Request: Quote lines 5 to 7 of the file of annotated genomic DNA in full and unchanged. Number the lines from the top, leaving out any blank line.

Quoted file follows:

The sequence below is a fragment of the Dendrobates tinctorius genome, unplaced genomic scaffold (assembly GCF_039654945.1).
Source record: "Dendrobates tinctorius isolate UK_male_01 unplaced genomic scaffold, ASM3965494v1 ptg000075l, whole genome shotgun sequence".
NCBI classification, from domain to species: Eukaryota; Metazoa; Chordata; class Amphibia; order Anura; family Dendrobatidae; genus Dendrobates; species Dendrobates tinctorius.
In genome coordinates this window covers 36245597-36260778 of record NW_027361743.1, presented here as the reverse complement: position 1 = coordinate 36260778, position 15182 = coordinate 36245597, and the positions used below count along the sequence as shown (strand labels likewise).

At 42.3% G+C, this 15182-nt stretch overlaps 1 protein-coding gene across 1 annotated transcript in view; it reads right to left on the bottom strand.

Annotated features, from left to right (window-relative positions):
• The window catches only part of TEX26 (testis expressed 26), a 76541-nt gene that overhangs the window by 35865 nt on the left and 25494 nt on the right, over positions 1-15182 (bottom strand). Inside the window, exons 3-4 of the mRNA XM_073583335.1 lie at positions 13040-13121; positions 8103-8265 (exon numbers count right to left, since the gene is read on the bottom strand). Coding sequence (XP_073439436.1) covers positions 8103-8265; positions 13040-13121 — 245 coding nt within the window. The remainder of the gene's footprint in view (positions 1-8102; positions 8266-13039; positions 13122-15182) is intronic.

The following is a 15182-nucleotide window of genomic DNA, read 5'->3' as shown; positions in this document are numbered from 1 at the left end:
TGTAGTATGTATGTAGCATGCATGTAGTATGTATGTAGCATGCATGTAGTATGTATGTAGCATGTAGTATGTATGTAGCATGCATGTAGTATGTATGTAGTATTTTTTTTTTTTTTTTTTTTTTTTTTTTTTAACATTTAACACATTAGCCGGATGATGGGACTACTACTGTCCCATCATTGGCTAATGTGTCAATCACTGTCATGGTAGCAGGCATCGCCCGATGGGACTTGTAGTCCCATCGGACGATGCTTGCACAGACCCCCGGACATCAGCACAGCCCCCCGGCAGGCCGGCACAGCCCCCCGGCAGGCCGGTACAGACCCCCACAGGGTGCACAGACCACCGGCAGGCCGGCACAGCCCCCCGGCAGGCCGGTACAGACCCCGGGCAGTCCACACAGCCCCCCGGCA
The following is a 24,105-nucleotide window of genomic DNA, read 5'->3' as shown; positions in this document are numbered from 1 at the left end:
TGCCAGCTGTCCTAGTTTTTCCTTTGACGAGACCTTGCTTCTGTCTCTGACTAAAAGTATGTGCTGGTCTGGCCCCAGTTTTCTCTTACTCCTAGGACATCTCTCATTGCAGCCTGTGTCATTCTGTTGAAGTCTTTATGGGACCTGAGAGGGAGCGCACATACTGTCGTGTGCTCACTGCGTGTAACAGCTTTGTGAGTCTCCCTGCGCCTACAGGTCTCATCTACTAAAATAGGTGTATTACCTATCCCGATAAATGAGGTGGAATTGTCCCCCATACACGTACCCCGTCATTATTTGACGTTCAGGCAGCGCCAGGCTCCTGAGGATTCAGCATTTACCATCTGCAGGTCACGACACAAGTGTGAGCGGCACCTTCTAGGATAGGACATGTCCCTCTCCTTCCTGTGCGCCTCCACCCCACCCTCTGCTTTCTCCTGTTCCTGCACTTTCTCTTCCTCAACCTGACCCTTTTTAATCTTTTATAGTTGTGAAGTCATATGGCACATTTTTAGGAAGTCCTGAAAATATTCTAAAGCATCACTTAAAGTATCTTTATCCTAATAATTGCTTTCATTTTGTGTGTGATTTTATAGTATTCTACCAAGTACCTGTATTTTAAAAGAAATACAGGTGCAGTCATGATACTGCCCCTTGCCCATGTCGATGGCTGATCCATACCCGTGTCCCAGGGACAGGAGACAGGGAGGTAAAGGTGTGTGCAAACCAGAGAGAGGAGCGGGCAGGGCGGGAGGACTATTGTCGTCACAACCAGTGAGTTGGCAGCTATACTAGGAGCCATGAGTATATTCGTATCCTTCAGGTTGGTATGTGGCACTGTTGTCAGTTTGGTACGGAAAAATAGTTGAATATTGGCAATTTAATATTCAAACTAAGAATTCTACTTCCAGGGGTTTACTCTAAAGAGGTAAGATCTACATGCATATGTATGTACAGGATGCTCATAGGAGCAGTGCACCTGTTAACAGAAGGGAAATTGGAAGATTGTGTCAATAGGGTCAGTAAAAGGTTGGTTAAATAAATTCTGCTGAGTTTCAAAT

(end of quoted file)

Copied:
At 42.3% G+C, this 15182-nt stretch overlaps 1 protein-coding gene across 1 annotated transcript in view; it reads right to left on the bottom strand.

Annotated features, from left to right (window-relative positions):
• The window catches only part of TEX26 (testis expressed 26), a 76541-nt gene that overhangs the window by 35865 nt on the left and 25494 nt on the right, over positions 1-15182 (bottom strand). Inside the window, exons 3-4 of the mRNA XM_073583335.1 lie at positions 13040-13121; positions 8103-8265 (exon numbers count right to left, since the gene is read on the bottom strand). Coding sequence (XP_073439436.1) covers positions 8103-8265; positions 13040-13121 — 245 coding nt within the window. The remainder of the gene's footprint in view (positions 1-8102; positions 8266-13039; positions 13122-15182) is intronic.